The authors describe a project of the California School Boards

Association to provide detailed descriptions of each board

function and to use these descriptions as the basis of a

comprehensive curriculum for training school boards.

Republished by permission of PHI DELTA KAPPA.  GJS.


Phi Delta Kappan, Jan 1994 v 75 n 5 p 391 (5).

Defining the leadership role of school boards

in the 21st century.(includes related article

on school board reform in West Virginia)



A study conducted by the California School Boards

Association concluded that school boards are both

essential and powerful, and therefore school board

members should be properly trained. Responsibilities

of the school board are defined and analyzed.            


Davis W. Campbell and Diane Greene



School boards - Powers and duties Organizations:

California School Boards Association - Research          

Full Text COPYRIGHT Phi Delta Kappa Inc. 1994

The authors describe a project of the California School Boards

Association to provide detailed descriptions of each board

function and to use these descriptions as the basis of a

comprehensive curriculum for training school boards.

Citizen oversight of local government is the

cornerstone of our American democracy.

It is the foundation that has lasted through the turbulent

centuries since our nation came into being, despite increasing

challenges to and demands on our local government systems.

Henry Brickell and Regina Paul list instances of the ways

we apply this particularly American idea of citizen control:


[Americans] use it for villages, townships, cities,

counties, states, regions, the nation.

We use it for sewers, police, roads, firefighting, rivers,

libraries, airlines, prisons, forests, the military 

every government function; all staffed by experts,

without exception; and all governed by civilians.(1)

School boards today govern a system that has higher and higher

expectations for its students, that must address a tremendous

diversity of student needs, and that by and large

is inadequately funded.

Furthermore, the full complement of the nation's social,

economic, and environmental ills appears at our

classroom doors in one form or another.

Maureen DiMarco, secretary of child development and education for

California and a former school board member, described the

complexity of the school board member's job in her

Southern California school district:

Take another look at what a school district and school board are.

My colleagues and I are the members of a five-member board of

directors of a $190 million annual corporation....

We're responsible for 4,500 employees at 67 different plants.

We negotiate annually with four - count them -

four different unions.

Our plant managers manage four to five times the number

of employees that [private sector] managers manage.

We're responsible for 38,000 units of production on an annual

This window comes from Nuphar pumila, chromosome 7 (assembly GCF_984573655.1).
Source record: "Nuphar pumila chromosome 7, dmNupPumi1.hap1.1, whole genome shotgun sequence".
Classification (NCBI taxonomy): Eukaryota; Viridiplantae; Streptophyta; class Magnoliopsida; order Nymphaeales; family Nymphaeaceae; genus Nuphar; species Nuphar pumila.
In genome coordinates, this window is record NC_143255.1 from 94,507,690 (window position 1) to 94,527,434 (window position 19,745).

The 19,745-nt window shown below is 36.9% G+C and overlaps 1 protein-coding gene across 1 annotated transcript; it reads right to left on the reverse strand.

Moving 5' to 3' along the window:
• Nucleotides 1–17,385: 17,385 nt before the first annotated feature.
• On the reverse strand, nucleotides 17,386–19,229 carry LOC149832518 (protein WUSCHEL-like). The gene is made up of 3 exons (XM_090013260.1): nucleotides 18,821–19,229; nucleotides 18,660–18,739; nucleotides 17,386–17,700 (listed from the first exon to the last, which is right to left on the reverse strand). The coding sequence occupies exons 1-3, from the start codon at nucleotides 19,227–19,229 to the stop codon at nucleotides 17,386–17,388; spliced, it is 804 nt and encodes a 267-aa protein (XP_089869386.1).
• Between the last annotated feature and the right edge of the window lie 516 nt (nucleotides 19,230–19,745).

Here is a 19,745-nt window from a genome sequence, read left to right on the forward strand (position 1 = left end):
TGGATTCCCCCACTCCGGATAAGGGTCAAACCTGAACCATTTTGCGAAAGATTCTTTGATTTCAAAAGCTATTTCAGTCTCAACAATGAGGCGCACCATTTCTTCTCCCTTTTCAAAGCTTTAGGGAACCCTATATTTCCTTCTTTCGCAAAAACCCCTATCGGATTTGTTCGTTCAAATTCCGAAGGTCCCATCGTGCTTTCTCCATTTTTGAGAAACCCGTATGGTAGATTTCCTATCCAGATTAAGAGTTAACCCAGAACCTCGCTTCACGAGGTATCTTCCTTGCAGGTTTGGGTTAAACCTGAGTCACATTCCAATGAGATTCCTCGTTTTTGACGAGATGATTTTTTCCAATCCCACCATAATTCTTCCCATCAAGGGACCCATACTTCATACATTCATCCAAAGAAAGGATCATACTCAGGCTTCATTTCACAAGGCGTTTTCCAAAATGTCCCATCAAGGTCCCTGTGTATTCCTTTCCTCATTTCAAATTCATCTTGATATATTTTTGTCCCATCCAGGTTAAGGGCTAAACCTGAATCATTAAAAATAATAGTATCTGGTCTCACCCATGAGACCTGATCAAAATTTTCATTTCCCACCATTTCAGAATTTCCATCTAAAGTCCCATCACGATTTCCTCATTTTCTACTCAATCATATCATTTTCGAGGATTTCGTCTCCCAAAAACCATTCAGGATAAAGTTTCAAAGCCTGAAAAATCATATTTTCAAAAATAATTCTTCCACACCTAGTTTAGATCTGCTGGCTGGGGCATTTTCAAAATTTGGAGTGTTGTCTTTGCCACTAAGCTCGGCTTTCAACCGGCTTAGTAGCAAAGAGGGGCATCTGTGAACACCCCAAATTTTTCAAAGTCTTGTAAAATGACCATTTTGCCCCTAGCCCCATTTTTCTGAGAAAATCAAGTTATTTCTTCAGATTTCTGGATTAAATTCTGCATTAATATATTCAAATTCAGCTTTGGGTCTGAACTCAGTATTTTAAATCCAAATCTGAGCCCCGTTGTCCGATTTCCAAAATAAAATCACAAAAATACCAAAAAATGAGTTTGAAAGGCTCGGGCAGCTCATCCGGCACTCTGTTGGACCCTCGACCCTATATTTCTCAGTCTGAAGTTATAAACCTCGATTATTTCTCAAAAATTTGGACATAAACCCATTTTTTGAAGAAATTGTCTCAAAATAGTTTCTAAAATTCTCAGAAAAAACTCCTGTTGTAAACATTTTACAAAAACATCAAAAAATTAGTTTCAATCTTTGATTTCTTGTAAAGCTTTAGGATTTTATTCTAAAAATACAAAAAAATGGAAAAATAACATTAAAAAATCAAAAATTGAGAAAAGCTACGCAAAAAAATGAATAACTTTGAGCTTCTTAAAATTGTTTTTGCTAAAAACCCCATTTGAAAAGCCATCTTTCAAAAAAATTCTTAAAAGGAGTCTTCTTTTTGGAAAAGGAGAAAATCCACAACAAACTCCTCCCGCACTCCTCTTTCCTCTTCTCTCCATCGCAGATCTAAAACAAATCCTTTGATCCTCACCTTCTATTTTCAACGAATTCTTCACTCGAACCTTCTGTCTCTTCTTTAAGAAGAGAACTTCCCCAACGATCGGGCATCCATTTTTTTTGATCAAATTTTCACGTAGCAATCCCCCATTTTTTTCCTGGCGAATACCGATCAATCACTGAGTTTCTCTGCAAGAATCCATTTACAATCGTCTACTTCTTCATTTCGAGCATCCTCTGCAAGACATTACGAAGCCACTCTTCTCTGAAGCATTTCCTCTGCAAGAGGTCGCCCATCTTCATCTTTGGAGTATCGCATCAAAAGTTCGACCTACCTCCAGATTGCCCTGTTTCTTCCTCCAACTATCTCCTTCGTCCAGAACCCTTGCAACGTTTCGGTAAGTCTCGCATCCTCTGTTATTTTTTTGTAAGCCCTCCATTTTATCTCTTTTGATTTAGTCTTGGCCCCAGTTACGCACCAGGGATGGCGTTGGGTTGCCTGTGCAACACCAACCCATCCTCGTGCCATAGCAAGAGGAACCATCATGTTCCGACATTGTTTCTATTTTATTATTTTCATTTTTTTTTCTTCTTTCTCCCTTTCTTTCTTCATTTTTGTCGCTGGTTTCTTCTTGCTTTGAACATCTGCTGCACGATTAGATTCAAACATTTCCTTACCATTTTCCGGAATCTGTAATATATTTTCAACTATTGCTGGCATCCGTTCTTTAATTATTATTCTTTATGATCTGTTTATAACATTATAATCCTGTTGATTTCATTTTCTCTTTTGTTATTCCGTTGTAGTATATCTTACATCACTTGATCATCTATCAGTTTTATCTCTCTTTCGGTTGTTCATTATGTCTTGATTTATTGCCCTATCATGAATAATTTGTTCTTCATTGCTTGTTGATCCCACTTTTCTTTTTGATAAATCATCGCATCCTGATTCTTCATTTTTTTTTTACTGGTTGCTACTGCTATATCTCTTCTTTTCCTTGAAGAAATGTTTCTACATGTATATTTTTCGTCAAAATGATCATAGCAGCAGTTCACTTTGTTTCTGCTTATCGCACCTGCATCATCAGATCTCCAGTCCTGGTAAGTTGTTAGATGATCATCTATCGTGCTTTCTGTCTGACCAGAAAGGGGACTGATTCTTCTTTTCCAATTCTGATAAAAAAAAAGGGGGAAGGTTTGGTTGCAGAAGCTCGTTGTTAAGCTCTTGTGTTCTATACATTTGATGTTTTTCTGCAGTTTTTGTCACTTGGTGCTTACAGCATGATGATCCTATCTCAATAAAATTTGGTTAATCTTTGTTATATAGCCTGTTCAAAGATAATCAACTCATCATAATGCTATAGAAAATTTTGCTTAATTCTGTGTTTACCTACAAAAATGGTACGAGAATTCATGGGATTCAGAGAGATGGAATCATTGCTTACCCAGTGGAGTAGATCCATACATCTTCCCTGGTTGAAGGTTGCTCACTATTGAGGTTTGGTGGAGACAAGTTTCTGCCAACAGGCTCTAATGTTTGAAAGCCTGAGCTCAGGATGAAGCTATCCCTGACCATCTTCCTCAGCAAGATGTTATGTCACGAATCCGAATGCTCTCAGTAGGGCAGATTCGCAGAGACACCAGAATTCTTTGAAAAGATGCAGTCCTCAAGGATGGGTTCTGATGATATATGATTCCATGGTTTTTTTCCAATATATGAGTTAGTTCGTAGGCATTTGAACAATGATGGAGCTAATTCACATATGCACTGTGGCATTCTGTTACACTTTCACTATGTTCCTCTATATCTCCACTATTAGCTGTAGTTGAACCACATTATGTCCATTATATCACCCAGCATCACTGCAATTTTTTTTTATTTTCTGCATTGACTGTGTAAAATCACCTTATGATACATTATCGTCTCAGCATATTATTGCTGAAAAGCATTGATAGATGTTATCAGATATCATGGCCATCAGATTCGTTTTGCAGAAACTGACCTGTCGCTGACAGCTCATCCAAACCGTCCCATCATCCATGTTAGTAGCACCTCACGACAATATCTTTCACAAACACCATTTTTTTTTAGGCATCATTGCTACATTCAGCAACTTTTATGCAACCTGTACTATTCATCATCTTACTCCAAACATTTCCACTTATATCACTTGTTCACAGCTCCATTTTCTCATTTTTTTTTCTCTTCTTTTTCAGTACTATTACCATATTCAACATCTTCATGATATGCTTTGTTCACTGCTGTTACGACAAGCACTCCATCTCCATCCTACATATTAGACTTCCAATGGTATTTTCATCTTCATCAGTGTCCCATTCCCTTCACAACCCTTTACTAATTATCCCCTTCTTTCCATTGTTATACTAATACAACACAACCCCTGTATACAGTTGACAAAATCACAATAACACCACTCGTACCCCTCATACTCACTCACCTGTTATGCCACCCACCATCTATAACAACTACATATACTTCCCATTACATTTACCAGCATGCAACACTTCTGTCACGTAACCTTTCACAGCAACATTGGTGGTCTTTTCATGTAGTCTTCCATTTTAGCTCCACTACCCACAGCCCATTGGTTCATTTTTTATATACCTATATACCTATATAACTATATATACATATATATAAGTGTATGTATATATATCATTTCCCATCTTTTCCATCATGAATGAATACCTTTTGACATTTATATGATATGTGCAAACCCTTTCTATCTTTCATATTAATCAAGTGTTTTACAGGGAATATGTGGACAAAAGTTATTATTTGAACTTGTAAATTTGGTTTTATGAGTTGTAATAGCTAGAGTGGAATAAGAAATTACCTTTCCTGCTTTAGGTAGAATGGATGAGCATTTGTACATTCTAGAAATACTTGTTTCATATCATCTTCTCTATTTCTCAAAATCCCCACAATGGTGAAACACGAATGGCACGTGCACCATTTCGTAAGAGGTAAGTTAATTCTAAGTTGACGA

basis, but we have a 13-year production cycle, rarely with

any of those products staying within our company for

the entire length of time.

We have no control over our raw materials.

We have to take all of them in the numbers in which they arrive

and in the condition in which they arrive, and all of our

products go out to the marketplace because we have no

backroom in which to discard our flawed and damaged merchandise.

Incidentally, on the side, we operate the second largest

transportation agency in [the] county.

We serve 22,500 meals a day.

We operate, if we're lucky, on a 2 to 3 percent fiscal margin.

We have more regulation than the worst nightmare

of a corporate attorney, and we're required to

provide supervision in over 89 languages....

I dare you to try to operate California business in the

manner in which we operate our public school system.(2)

In order to perform the job described by DiMarco, the

contemporary school board member must command a deep

understanding of governance in all its complexities.

However, even mastery of content is not enough.

Board members must also carry out their responsibilities in

an extremely difficult, politically charged environment.

They are expected to confront the community's economic and social

problems as they are reflected in the classroom, rise above

political pressures, and govern in a highly ethical and

professional manner.

The responsible exercise of power within the authority granted by

law is the ultimate challenge to any individual board member.

One would think that, after more than 200 years,

the specific elements of a local governing

board's role would be clearly defined.

With American democracy so dependent on citizen governance,

a consensus should exist on the proper role for citizen boards.

But, other than simplistic references to "policy"

versus "administration," no such consensus exists.

Quite the contrary.

While everyone seems to be clear about what boards ought not to

do, no agreement seems to exist about what they ought to do.


Because of the growing controversy and confusion surrounding the

role of school boards, the National School Boards Association

formed a task force, chaired by the executive director of the

California School Boards Association (CSBA), to develop a concise

definition of the governance responsibilities of school boards.

This definition is based on the premise that there are certain

core decision-making functions that are so fundamental to a

school system's accountability to the public that, in our

system of democracy, they can be performed only by

an elected governing body.

They are:

* the establishment of a long-term vision for the school system;


* the establishment and maintenance of a basic organizational

  structure for the school system, including employment of a

  superintendent, adoption of an annual budget, adoption of

  governance policies, and creation of a climate that

  promotes excellence;

* the establishment of systems and processes to ensure

  accountability to the community, including fiscal

  accountability, accountability for programs and student

  outcomes, staff accountability, and collective bargaining; and 

* advocacy on behalf of children and public education

  at the community, state, and national levels.

Although CSBA strongly supports this definition, it is clear